Aug. 7, 2014 9:40 a.m.

    "We are wasting so much money, both in government subsidies and students with loans. I went to class with too many students whose sole purpose was just to get the degree with as little effort as possible. In other words, they were spending money for a piece of paper without the desire to actually learn much of anything. Tell me why that is worth the money spent?"

    Without that "little piece of paper" they wouldn't have the jobs to begin with.

    I have friends with history and psych degrees working in the finance sector. However, without those little pieces of paper they wouldn't have even been given an interview at these financial firms.

    Those who graduate with 4 year degrees typically earn more than those who don't.

    So those "little pieces of paper" actually do matter. Or you can continue to live in self-denial.

  • Kora Cedar Hills, UT
    Aug. 7, 2014 9:28 a.m.

    The issue is this, everyone should not go to a 4-year college. Prices for tuition are what they are because of demand. The propagation of the idea that everyone needs a college education has been bad for students and the economy.

    We are wasting so much money, both in government subsidies and students with loans. I went to class with too many students whose sole purpose was just to get the degree with as little effort as possible. In other words, they were spending money for a piece of paper without the desire to actually learn much of anything. Tell me why that is worth the money spent?

    Just look at the number of students graduating and working in jobs that have nothing to do with their degree. Again, wasted money.

    The fact is jobs that 50 years ago didn't require a college education can now demand one since so many people are going to college.

    Maverick- When did it become the job of the government to make sure everyone has college paid for? It just further increases a false and wasteful demand.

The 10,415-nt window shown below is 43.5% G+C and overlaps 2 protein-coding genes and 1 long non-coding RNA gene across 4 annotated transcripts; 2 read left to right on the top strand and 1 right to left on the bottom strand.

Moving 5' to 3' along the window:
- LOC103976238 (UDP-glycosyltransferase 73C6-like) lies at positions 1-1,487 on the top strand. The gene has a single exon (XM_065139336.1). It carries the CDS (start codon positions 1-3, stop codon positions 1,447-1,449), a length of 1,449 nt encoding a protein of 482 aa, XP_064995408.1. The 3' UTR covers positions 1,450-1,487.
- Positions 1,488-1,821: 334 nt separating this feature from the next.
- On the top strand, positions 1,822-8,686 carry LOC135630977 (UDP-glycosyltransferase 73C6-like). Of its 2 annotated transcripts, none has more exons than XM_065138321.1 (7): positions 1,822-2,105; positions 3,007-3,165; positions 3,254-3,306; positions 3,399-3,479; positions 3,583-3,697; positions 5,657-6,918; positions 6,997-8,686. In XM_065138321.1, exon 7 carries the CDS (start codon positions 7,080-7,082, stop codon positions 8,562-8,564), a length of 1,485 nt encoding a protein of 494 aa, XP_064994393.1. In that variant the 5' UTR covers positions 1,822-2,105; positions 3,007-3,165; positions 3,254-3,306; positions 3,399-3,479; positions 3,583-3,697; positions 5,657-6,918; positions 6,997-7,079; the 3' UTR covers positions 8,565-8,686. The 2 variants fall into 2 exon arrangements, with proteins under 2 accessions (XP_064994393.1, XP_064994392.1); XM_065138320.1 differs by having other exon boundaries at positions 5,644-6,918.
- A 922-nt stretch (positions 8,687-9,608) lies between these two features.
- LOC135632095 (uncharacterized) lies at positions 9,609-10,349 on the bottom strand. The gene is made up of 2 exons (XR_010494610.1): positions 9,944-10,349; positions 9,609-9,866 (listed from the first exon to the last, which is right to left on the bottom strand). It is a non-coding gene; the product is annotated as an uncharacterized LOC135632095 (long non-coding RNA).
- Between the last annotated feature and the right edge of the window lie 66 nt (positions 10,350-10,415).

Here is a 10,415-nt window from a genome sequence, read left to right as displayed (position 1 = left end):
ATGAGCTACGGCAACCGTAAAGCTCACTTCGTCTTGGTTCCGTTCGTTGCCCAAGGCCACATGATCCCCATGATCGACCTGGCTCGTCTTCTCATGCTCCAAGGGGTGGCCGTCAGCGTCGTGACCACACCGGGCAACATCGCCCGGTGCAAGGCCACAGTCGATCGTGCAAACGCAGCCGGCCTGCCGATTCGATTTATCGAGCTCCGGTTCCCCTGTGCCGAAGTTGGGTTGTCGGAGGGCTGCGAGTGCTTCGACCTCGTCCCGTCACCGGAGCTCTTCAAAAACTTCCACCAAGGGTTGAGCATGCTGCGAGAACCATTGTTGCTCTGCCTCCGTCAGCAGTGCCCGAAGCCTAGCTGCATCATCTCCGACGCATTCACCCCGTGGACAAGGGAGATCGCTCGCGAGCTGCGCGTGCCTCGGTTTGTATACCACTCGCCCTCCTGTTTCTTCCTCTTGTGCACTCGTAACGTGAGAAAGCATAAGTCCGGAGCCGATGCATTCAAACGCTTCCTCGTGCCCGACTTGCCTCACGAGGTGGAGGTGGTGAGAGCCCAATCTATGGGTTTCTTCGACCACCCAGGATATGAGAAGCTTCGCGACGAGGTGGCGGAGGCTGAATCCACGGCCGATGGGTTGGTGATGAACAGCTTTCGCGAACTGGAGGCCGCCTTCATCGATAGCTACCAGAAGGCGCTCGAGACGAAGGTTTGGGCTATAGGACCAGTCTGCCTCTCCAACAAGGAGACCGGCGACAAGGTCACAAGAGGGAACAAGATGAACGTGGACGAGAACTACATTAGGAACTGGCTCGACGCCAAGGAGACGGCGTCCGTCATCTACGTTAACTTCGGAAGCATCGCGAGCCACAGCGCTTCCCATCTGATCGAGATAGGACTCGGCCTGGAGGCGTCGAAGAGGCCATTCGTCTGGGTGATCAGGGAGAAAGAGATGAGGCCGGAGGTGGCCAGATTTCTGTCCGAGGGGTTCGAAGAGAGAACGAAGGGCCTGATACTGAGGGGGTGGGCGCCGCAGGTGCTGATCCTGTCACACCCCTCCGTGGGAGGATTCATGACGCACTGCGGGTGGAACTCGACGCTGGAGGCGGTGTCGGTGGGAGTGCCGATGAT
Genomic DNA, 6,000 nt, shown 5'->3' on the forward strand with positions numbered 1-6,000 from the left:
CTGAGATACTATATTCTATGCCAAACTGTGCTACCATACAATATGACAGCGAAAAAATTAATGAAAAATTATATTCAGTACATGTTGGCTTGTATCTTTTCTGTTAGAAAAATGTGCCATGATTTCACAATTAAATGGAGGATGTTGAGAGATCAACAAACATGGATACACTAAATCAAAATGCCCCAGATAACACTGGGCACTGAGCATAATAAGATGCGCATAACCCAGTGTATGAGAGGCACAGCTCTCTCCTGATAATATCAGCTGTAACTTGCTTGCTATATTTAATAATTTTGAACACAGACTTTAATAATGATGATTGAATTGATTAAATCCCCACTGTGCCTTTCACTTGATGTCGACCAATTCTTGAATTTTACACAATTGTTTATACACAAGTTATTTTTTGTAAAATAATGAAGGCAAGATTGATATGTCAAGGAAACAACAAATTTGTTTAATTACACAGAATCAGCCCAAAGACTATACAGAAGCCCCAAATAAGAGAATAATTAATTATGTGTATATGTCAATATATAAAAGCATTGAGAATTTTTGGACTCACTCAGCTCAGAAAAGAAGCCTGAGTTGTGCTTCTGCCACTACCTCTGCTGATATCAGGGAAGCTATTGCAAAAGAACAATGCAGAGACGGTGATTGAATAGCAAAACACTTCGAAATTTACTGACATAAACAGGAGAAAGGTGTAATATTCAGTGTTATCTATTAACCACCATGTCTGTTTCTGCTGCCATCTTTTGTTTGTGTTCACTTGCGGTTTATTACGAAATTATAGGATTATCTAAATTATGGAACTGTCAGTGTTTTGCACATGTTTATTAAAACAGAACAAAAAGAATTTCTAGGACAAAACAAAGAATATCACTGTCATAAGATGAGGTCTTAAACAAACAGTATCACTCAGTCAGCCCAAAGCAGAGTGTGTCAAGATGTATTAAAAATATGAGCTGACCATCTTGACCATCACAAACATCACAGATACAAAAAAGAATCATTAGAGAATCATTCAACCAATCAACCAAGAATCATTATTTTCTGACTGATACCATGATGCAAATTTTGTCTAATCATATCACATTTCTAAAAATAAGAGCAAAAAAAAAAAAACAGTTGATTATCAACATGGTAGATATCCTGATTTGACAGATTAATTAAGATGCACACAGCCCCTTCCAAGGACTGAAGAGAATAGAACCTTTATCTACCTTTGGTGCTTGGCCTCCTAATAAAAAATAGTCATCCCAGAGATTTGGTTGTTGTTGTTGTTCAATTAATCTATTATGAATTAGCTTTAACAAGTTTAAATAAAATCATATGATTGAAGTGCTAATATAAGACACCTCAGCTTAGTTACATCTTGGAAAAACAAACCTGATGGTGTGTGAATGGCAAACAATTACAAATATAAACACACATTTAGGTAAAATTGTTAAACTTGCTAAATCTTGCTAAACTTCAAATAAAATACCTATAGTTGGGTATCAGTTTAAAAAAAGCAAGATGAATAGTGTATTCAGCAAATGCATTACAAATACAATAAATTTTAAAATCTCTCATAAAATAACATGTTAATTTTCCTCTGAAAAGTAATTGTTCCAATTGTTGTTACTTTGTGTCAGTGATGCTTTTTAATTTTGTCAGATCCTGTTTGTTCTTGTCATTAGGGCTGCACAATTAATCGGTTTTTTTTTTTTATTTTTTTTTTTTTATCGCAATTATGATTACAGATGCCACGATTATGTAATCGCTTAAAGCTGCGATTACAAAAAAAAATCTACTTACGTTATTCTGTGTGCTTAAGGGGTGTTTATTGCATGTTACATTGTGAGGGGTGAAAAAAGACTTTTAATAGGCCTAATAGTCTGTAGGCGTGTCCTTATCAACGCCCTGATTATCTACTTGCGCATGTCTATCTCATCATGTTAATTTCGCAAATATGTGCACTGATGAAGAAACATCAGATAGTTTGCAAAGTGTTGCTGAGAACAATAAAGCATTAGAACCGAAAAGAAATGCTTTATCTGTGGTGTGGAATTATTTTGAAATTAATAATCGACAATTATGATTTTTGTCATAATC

• The Real Maverick Orem, UT
    Aug. 7, 2014 9:13 a.m.

    So why isn't the government regulating this?

    Why can't the government put a cap on the price of textbooks and tuition? It seems like our students are in need of a watchdog. Where's the government when you need it?

  • Curmudgeon Salt Lake City, UT
    Aug. 7, 2014 9:07 a.m.

    @John Charity Spring:
    "Onice [sic] again., the usual suspects have implied that it is the duty of the government to keep them out of debt. In other words, they are entitled to have the taxpayers fund their every want and need."

    Are you related to Don Quixote? I re-read the comments, and couldn't find one that stated or even came close to implying what you are alleging. Care to identify your "usual suspects" and quote what they said that supports your statement?

  • The Real Maverick Orem, UT
    Aug. 7, 2014 9:04 a.m.

    So we have $2 trillion to throw away in an illegal war in Iraq, billions more to throw away in foreign aid, and yet we don't have any money to pay for the college education of our own students?

    How does that make any sense?

  • John Charity Spring Back Home in Davis County, UT
    Aug. 7, 2014 8:37 a.m.

    Onice again., the usual suspects have implied that it is the duty of the government to keep them out of debt. In other words, they are entitled to have the taxpayers fund their every want and need.

    This idea is preposterous. No one is owed a debt free existence. Those who spend more than they earn have no one to blame but themselves, and they must live with the fact that irresponsible spending leads to stress.

  • 2 bits Cottonwood Heights, UT
    Aug. 7, 2014 8:35 a.m.

    It's great to hear someone thinking about this, and realize that you CAN live debt-free. I'm especially impressed that he learned this lesson so young. It only works if you learn it when you are young. Becoming converted late in life doesn't work as well (the debt is already accumulated).

    We should all try to minimize debt. Even our governments and corporations.